I'm trying to write a static sort class (for practice, I know that there is one already) that takes any ArrayList of comparable objects and sorts it. I've written a generic binary search tree before, but can't seem to get this started.
Is generic types even applicable here? I was also thinking that it could just take an ArrayList of Objects and that object's comparator so it could do the sort on different fields, but I'm not sure how to start that either. It's been a couple of years since I worked with this stuff and I'm trying to brush up, any help would be appreciated. Thanks. [ September 16, 2007: Message edited by: Lido Scaggsinsky ]
Joined: Sep 17, 2006
[Lido Scaggsinsky:]for practice, I know that there is one already
A comparison function, which imposes a total ordering on some collection of objects, can be passed to a sort method Collections.sort to allow precise control over the sort order. Comparators can also be used to control the order of certain data structures such as, TreeSet or TreeMap. This comparison method is placed in your class from Comparator.java describing the public interface java.util.Comparator<T> This generics stuff, I do not have a good handle on but always employs that double diamond notation, which allows the compiler to do compile time type checking. There is no RTTI in Java to speak of. ( and good riddiance in my mind right at the moment - though I will cycle through that again and again )
Which are described in C:\src_jdk1.5.0_12\java\util\Comparator.java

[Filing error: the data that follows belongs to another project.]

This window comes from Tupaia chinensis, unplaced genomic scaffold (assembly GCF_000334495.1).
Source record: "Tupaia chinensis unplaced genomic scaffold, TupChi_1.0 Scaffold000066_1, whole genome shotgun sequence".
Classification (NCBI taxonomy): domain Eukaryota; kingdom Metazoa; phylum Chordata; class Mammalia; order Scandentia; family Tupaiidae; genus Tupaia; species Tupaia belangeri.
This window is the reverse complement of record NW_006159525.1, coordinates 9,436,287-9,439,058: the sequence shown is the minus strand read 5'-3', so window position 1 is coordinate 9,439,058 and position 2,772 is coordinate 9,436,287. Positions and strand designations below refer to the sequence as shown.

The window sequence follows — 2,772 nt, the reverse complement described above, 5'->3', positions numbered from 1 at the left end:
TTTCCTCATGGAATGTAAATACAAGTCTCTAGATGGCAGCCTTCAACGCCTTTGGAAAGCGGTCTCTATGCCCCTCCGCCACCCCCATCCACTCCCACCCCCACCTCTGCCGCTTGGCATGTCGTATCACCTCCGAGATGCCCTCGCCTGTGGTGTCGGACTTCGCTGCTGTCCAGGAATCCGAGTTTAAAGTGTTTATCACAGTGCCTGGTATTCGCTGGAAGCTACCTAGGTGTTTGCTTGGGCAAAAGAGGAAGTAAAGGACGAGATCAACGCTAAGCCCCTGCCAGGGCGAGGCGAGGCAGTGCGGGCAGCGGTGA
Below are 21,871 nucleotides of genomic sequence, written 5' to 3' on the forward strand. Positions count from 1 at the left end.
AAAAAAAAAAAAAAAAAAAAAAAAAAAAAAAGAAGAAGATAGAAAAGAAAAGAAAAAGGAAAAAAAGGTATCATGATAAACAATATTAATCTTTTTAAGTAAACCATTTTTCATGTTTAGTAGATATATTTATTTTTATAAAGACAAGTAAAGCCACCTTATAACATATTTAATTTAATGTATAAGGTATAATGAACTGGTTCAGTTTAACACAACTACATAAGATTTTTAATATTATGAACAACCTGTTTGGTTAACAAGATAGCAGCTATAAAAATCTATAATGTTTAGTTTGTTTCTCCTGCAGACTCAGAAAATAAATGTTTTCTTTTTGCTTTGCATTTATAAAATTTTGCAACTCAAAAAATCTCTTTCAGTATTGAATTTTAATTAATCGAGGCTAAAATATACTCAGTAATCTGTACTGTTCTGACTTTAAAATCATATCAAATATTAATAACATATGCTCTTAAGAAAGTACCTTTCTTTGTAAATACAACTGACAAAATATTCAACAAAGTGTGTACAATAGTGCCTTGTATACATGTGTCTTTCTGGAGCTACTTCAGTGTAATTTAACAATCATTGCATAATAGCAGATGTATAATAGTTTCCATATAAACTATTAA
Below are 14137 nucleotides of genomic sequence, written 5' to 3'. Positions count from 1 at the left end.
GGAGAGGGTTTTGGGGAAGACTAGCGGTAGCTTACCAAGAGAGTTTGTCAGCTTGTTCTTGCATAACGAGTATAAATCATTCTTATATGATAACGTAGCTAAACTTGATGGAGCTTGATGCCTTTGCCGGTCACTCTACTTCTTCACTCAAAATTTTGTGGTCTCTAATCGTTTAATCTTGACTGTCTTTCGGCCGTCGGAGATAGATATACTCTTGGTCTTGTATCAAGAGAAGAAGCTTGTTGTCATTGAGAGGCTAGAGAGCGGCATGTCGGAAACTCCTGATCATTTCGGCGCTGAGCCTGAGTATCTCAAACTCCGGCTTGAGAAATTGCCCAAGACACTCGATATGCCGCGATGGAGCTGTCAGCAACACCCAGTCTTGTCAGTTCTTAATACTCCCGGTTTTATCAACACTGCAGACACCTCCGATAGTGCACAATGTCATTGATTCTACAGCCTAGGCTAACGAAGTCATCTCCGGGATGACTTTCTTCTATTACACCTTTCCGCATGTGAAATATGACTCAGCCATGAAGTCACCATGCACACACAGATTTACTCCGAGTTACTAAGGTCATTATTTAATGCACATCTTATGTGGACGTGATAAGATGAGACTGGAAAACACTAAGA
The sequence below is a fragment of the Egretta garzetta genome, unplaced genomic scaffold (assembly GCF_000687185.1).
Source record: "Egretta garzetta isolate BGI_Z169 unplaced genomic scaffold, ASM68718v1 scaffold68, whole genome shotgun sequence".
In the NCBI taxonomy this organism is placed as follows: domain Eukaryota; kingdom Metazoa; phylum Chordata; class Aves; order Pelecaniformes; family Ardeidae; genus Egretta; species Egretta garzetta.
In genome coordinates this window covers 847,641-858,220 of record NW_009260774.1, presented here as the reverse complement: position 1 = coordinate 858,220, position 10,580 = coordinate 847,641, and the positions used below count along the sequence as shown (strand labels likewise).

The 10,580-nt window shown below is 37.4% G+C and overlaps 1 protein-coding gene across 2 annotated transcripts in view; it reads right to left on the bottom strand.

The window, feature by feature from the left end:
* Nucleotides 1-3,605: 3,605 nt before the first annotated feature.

These methods have to be implemented in whatever it is you are trying to sort. If you have the methods written correctly, TreeMap and TreeSet will do the Red-Black implementation for you.
skip to the Collections from the index page and you'll be coding before Sunrise.
[ September 16, 2007: Message edited by: Nicholas Jordan ]
"The differential equations that describe dynamic interactions of power generators are similar to that of the gravitational interplay among celestial bodies, which is chaotic in nature."
Joined: Oct 30, 2001
Originally posted by Nicholas Jordan: There is no RTTI in Java to speak of.
I presume what you mean is that Java erases generic types during compilation and hence generic type information is not available at run-time. But Java has a large amount of run-time type information available, via Reflection, instanceof etc. etc.
I don't know if you're thinking of C++ RTTI. If so, C++ without RTTI really does have no run-time type information at all. I don't know whether C++ with RTTI has run-time generic type information - does it? But Java has infinitely more run-time type information than C++ without RTTI. [ September 17, 2007: Message edited by: Peter Chase ]
Betty Rubble? Well, I would go with Betty... but I'd be thinking of Wilma.<br /> <br />#:^P
Joined: Sep 17, 2006
[Peter Chase:]Er, what?
Well, I was trying to keep my post from running 1-10 k, which is not unusual for me. Shortly after the post I went looking in Class.java
To be sure, the RTTI ( in java ) is sophisticated, but consider the type resolution of an n-layered inheritance ( replete with changes in decision making to go along with it ) such as that proposed by Pat Farell:
I am still working on this concept challenge, from ai we know that if the number of dimensions in an n-dimensioned rises, the problem complexity rises at an exponential. IOW - beginner's all night hair puller on the 80-core thread allocation problem and maybe it will do some good, but what are you asking me ? [ September 17, 2007: Message edited by: Nicholas Jordan ]
Joined: Mar 04, 2004
I think you want a method something like this
its a bit beyond what I've used generics for so was intersting to me to try it out - the following code may well have lots of things wrong with it as I've cobbled it together quickly from various sources, but it seems to work